• The_Truth_Seeker

      No, it really IS exponentially greater in speed (for certain problems). For certain problems, it could be tremendously faster than any digital computer could EVER be, since it doesn’t work the same way as a digital computer.

      • http://www.findingourdream.blogspot.com Hal Horvath

        As I pointed out in my reply to myself, there is a popular usage where simply a large increase can be labeled “exponential” (sic). I prefer to use the exact mathematical meaning of the term, of course, which is quite different than simply a large increase.

  • MrNutso

    Here’s something simple to consider. I’m guessing it will costs untold billions of dollars to build this computer. Given federal budget constraints, congress should pass a law banning passwords. Use the savings from not building this computer to extend unemployment benefits.

    • The_Truth_Seeker

      How are you going to protect your bank account number?

  • http://hlb-engineering.us/ HLB

    We’re the NSA. we’re going to develop something no one else on earth will ever be able to duplicate. Even though that flies in the face of the actual history of mankind. Ain’t we something?

    • The_Truth_Seeker

      You left out the billions of dollars it will all cost us.

  • ThirdWayForward

    We really wonder if all the promises of friction-less, non-dissipative quantum computers are a boondoggle conceived by physicists seeking grants and venture capital for their startups.

    The problem is that there are no truly reversible processes. One needs to spend kT of energy in order to set up a computation (or to verify that a system is in the initial state one thinks it’s in) and then one kT to read off the final state of the system. So even if the computational, state-transition part of the computer is reversible and dissipation less (consumes no energy, dissipates no heat, is perfectly reliable), there are insurmountable costs that one has to pay in terms of interacting with the device.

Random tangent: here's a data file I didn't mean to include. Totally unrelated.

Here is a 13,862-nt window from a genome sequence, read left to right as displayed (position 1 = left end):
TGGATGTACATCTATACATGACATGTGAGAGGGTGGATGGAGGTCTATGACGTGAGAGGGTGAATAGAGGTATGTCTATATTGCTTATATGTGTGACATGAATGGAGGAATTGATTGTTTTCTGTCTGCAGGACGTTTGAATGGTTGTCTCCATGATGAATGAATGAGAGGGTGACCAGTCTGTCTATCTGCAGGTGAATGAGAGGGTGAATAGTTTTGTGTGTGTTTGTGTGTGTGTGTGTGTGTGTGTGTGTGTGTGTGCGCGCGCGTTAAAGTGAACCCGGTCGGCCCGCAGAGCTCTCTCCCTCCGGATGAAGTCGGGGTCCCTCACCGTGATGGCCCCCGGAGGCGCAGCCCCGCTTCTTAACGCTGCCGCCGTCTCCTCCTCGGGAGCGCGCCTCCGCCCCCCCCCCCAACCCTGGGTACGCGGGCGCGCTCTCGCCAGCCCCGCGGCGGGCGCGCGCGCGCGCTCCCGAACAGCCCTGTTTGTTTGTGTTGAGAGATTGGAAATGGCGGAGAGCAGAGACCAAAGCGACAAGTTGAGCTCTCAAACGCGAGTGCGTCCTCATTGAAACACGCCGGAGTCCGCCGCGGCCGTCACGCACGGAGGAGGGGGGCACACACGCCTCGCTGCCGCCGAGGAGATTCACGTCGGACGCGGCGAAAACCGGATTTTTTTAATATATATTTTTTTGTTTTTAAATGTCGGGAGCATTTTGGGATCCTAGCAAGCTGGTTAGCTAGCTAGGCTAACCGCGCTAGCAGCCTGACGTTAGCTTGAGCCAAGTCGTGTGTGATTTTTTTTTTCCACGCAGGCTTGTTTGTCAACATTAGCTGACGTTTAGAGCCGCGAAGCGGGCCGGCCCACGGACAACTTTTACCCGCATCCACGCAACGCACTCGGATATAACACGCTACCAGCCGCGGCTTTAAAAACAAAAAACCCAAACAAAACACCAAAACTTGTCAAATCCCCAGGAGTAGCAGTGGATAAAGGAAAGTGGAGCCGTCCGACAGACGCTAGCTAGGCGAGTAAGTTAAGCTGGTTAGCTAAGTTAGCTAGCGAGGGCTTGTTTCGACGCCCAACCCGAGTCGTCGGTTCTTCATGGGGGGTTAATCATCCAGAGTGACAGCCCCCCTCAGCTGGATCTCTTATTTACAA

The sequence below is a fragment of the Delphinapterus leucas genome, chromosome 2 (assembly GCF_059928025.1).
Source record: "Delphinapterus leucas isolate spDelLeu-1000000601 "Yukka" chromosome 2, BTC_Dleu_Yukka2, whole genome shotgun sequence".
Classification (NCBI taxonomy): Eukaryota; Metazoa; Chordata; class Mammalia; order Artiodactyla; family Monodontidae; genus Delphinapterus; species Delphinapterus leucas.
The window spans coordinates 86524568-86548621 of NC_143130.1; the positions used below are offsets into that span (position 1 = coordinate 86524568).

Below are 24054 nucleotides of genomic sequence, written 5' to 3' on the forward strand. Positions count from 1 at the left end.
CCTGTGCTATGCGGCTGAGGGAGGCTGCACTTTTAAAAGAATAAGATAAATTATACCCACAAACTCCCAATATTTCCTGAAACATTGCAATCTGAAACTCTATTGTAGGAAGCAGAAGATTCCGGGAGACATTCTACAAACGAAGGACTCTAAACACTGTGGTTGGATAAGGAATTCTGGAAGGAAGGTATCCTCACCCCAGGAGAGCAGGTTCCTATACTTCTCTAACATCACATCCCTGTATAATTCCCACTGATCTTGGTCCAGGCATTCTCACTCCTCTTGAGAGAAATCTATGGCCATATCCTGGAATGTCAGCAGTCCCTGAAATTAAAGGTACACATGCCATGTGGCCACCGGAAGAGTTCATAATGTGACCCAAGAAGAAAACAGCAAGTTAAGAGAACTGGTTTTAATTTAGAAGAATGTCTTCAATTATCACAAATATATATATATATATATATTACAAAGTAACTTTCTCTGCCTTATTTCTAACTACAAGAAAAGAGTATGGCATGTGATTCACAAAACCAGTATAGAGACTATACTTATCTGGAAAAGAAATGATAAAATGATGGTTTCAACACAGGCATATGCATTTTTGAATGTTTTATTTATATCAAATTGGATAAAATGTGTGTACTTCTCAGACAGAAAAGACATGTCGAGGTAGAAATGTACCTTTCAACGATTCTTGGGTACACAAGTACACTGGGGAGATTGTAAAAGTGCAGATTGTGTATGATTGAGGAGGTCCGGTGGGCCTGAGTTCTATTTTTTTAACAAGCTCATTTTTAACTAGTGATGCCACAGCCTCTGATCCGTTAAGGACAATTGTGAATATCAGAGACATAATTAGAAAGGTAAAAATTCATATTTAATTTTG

There is a part of physics culture that believes more in the reality of mathematics than of observables that are concretely available. We see it in all of the blather about parallel universes (multiverses) and time travel and the interiors of black holes. It’s all just an elaborate fantasy. The antidote for it is the sobriety of an engineer who has to build such a device and show that it works.

    One wonders whether this loose talk about quantum computers is some sort of disinformation smokescreen — there may be parts of the NSA that would like it to appear more powerful than it is.

    So let’s say that the NSA becomes god-like in its omniscient data-gathering capabilities. They then face the problem of finding what is relevant in their ridiculously huge and ever growing pile of data. It’s the problem of finding what you want in Borges’ universal library.